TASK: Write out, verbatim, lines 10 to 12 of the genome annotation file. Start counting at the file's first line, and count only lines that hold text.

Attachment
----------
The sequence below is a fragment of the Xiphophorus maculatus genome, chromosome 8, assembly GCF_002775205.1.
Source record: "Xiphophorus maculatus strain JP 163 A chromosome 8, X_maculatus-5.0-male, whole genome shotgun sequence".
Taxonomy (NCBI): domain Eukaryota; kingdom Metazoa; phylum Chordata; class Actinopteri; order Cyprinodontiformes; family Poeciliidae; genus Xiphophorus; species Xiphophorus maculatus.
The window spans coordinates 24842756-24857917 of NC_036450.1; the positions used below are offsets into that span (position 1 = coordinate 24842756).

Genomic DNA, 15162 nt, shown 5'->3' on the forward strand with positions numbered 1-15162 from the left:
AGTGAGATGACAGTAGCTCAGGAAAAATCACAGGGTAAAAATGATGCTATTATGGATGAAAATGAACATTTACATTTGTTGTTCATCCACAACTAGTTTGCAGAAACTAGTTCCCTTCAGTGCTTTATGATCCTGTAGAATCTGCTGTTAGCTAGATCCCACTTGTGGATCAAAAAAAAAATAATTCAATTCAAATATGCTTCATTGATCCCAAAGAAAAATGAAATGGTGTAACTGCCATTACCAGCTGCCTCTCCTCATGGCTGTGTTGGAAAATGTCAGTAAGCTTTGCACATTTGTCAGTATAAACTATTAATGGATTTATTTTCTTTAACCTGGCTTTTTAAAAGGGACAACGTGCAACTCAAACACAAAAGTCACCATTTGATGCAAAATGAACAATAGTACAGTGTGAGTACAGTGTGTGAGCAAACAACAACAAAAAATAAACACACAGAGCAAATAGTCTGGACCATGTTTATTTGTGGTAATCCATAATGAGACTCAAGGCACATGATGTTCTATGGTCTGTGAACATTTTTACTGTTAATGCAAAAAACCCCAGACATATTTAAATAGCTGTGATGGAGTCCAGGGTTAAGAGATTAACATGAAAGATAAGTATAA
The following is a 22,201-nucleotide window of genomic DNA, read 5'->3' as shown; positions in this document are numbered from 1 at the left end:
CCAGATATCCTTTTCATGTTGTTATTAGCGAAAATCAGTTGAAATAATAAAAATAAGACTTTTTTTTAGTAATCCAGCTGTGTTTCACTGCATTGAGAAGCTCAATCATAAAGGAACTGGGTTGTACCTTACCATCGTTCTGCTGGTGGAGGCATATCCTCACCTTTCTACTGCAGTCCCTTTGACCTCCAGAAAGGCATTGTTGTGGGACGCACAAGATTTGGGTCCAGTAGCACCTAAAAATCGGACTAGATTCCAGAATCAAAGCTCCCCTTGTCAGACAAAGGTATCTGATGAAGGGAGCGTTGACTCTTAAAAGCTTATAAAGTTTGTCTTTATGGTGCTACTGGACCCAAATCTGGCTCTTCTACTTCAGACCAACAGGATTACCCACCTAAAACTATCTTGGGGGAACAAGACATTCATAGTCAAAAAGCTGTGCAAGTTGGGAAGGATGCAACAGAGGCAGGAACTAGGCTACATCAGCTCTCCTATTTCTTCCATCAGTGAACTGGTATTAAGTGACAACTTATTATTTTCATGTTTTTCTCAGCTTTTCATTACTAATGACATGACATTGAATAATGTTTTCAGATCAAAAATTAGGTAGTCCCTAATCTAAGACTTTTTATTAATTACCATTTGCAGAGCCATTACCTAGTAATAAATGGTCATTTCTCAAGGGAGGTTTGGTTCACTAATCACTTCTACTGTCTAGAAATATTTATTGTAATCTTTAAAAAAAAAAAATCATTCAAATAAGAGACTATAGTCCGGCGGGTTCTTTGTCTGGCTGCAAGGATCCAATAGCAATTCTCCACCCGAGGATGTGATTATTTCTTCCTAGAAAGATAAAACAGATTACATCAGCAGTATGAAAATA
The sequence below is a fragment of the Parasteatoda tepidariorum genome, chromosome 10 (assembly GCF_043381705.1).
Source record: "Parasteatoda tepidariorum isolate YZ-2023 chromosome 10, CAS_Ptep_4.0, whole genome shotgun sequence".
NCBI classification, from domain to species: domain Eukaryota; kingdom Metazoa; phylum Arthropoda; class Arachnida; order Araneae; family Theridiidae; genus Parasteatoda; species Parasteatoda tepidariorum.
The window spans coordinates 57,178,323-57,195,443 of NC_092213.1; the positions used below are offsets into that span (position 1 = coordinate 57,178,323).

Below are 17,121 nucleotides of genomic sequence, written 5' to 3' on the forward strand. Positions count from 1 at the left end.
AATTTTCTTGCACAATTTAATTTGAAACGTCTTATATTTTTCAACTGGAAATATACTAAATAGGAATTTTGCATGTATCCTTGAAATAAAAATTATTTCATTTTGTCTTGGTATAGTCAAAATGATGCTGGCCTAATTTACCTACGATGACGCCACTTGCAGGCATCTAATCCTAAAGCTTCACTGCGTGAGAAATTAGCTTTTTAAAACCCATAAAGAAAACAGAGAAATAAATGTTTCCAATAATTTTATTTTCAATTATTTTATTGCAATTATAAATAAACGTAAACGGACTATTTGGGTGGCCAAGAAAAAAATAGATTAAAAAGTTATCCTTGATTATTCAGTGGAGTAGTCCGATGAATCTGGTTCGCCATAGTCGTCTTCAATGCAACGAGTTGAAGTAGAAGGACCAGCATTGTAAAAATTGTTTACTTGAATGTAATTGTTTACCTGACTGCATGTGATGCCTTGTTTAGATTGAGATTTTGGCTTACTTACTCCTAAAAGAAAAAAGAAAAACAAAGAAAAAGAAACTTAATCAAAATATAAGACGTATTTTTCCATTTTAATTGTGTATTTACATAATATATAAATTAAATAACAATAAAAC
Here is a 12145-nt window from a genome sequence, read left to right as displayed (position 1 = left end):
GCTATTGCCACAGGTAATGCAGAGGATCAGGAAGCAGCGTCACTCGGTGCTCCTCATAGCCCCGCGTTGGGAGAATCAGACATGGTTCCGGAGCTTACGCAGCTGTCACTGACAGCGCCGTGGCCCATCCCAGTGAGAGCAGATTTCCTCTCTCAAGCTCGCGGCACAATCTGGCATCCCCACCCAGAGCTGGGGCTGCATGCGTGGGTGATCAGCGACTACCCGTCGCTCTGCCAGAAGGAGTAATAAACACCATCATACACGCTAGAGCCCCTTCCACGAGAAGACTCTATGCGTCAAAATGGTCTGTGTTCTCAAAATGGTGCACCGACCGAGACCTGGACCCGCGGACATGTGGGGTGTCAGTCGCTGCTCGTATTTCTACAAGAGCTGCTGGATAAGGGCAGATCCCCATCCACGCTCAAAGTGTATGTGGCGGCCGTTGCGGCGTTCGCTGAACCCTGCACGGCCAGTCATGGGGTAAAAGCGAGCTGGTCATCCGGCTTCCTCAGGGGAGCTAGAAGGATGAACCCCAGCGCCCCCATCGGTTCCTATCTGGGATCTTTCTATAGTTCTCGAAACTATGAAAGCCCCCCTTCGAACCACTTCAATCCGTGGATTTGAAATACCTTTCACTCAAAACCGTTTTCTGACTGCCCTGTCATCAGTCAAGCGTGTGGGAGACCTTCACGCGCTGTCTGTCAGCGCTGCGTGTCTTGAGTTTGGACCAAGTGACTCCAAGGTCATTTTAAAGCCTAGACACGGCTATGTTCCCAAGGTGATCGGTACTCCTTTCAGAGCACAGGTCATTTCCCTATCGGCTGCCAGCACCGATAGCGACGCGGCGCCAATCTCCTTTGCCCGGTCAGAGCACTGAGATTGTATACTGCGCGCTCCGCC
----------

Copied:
Source record: "Parasteatoda tepidariorum isolate YZ-2023 chromosome 10, CAS_Ptep_4.0, whole genome shotgun sequence".
NCBI classification, from domain to species: domain Eukaryota; kingdom Metazoa; phylum Arthropoda; class Arachnida; order Araneae; family Theridiidae; genus Parasteatoda; species Parasteatoda tepidariorum.
The window spans coordinates 57,178,323-57,195,443 of NC_092213.1; the positions used below are offsets into that span (position 1 = coordinate 57,178,323).